MadnessStories of Uncertainty and HopeSean BaumannJonathan BallReview: Roshiela Moonsamy
Dr Sean Baumann worked for 25 years as a consultant to the male acute service at Valkenberg Hospital.
In this book, he delves deeply into multiple aspects of mental illness, starting with the use of the word madness and the related stigma attached to it.
Dr Baumann highlights the harm and suffering caused by misconceptions, misrepresentations and fallacies about mental illness.
He has dedicated the book to his patients and their families, and writes with great empathy about some extremely sad and painful stories that came before him.
Dr Baumann also raises the role of cultural beliefs and traditional healers – such as how someone suffering from schizophrenia may be thought to be possessed by an evil spirit. He hopes there can be a more constructive relationship between Western doctors and traditional healers who get consulted by many patients first.
He also tackles misrepresentations in movies and theatre. In an attempt to “create something that was authentic and respectful” he wrote a short opera titled Madness: Songs of Hope and Despair, which was performed at the Baxter theatre in 2017.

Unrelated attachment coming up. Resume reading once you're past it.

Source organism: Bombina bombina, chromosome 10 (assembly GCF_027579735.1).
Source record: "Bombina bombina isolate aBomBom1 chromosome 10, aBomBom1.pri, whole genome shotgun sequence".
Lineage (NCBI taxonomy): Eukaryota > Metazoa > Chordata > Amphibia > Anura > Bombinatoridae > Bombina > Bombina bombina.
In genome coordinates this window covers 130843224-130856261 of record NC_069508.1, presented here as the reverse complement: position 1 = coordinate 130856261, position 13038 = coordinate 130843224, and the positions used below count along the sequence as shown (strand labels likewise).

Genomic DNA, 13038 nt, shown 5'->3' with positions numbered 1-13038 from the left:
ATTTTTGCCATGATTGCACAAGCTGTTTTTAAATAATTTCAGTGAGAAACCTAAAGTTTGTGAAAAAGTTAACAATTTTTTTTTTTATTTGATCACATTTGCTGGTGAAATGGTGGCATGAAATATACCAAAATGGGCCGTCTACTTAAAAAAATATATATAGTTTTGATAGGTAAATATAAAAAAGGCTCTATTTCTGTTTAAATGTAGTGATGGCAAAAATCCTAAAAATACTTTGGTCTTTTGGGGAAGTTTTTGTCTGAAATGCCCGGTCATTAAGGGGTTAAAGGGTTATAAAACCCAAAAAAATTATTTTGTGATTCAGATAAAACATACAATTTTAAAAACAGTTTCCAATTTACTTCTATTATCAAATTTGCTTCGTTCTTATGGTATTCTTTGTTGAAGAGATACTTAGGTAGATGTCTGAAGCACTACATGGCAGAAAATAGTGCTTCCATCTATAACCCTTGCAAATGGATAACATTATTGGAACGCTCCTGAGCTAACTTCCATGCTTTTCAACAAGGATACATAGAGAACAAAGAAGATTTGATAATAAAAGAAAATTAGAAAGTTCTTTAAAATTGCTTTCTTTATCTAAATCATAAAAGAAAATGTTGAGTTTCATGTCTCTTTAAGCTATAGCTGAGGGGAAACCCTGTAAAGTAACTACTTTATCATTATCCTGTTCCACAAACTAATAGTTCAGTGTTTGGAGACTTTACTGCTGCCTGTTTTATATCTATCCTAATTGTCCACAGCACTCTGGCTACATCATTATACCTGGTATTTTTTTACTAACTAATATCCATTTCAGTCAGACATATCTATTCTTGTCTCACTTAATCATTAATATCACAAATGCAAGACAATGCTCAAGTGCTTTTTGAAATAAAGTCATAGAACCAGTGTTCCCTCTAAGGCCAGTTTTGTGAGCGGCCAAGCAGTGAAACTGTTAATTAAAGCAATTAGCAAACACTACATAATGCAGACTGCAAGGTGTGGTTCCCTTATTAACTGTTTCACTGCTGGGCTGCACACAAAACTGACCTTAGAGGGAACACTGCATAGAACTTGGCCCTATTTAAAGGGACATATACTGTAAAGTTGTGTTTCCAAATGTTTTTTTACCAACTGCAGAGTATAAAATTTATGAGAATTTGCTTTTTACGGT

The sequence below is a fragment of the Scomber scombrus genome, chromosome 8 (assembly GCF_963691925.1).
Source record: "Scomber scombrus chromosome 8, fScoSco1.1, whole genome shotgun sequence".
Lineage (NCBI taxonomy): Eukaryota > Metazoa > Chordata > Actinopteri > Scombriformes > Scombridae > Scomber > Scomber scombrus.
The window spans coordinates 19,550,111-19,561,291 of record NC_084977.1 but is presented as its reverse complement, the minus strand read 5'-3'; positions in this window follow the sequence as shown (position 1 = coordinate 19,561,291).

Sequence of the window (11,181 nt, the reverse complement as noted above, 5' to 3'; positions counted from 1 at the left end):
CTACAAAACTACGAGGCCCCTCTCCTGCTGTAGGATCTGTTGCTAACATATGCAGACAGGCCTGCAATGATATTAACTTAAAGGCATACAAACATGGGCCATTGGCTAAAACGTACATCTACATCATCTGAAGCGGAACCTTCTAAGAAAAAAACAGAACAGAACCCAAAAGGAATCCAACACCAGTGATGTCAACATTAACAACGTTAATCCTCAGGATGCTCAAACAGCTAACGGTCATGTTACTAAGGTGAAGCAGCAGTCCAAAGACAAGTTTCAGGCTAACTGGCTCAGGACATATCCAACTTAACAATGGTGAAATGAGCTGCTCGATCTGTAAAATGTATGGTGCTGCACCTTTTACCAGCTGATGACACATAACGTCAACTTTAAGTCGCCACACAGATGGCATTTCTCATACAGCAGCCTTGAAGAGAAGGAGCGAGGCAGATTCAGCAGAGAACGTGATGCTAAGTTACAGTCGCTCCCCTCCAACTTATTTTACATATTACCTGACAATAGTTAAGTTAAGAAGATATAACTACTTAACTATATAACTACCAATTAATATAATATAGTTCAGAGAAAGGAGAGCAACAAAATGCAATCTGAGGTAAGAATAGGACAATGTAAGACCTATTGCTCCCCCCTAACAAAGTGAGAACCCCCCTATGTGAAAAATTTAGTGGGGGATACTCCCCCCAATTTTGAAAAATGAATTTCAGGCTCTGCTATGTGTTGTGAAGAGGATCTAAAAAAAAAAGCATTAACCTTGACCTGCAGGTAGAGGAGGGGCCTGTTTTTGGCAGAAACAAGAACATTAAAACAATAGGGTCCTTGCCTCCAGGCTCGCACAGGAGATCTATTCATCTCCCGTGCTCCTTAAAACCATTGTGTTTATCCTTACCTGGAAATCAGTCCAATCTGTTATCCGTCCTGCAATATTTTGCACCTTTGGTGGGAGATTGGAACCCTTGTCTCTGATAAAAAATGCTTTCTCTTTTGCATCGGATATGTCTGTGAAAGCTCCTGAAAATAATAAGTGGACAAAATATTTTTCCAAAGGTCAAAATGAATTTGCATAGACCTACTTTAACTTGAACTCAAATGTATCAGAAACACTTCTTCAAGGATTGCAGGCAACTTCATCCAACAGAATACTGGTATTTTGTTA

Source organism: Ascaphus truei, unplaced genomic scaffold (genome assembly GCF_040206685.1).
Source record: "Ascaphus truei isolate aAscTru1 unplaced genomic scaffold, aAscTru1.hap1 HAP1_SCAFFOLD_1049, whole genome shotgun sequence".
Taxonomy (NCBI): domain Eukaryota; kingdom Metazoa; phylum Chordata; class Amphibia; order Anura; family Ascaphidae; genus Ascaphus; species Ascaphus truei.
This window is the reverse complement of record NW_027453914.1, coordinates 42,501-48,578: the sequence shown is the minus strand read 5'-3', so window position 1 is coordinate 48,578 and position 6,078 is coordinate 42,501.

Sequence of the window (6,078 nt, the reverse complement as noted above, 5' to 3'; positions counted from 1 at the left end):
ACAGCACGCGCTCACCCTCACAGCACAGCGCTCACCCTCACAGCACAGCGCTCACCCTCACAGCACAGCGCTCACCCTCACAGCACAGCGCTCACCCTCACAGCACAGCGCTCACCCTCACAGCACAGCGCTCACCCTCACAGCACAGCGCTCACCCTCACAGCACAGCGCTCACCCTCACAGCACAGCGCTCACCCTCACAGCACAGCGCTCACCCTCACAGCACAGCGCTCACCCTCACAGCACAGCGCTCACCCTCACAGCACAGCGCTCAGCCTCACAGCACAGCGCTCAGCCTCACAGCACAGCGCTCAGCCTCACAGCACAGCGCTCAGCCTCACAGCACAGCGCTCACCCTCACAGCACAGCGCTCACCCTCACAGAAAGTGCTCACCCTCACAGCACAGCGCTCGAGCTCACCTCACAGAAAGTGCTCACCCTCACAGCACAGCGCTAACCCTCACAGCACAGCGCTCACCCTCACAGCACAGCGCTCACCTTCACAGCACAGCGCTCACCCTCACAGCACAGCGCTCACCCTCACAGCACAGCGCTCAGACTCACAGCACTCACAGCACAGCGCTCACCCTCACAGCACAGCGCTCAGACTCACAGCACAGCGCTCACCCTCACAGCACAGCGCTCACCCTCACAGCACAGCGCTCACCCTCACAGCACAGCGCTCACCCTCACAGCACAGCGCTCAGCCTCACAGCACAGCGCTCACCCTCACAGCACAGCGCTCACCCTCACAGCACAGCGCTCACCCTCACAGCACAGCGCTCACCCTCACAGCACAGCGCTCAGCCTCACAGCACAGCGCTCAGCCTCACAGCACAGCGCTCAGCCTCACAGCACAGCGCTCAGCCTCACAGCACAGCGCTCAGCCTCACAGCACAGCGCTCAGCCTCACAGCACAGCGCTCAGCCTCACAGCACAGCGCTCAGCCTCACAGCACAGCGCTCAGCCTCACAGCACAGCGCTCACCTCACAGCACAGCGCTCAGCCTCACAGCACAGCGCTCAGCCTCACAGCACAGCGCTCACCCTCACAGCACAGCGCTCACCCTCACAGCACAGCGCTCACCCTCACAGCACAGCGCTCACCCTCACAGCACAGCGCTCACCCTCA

Other aspects discussed in the 41 chapters include substance abuse, suicide and how we romanticise the association between madness and creativity.
In the chapter “Anxiety, psychiatry in disarray and a celebrity circus”, Dr Baumann writes about the Anni Dewani murder case.
After Anni’s husband Shrien is extradited from England to appear before our courts in connection with the murder, he ends up being a patient of Dr Baumann on the grounds that he is suffering from mental illness.
Dr Baumann summarises the report he submitted to the court but writes in the book that he feels,”…that the profession of psychiatry had wrongfully been involved and that the confusion of psychiatric diagnoses had complicated this tragic course of events,” which saw Shrien Dewani being let off the hook and sent home.
This book is a must for anyone wanting to learn about the many underlying aspects of mental illness in the uniquely South African context told by someone on the frontline.
It goes a long way in raising awareness of how we think of mental illness, from the words we use to describe it, to how we see others who are struggling with it and even how we understand ourselves as human beings.
Dr Baumann concludes the book on a note on the need for hope amid all the despair.
I hope it will remain widely available for years to come and that there are copies in our libraries.
The beautiful and sometimes haunting images at the start of each chapter are by Fiona Moodie.
● We received 112 entries in last week’s competition for the book I Survived. The lucky winner was Dorothy Jaftha of Table View.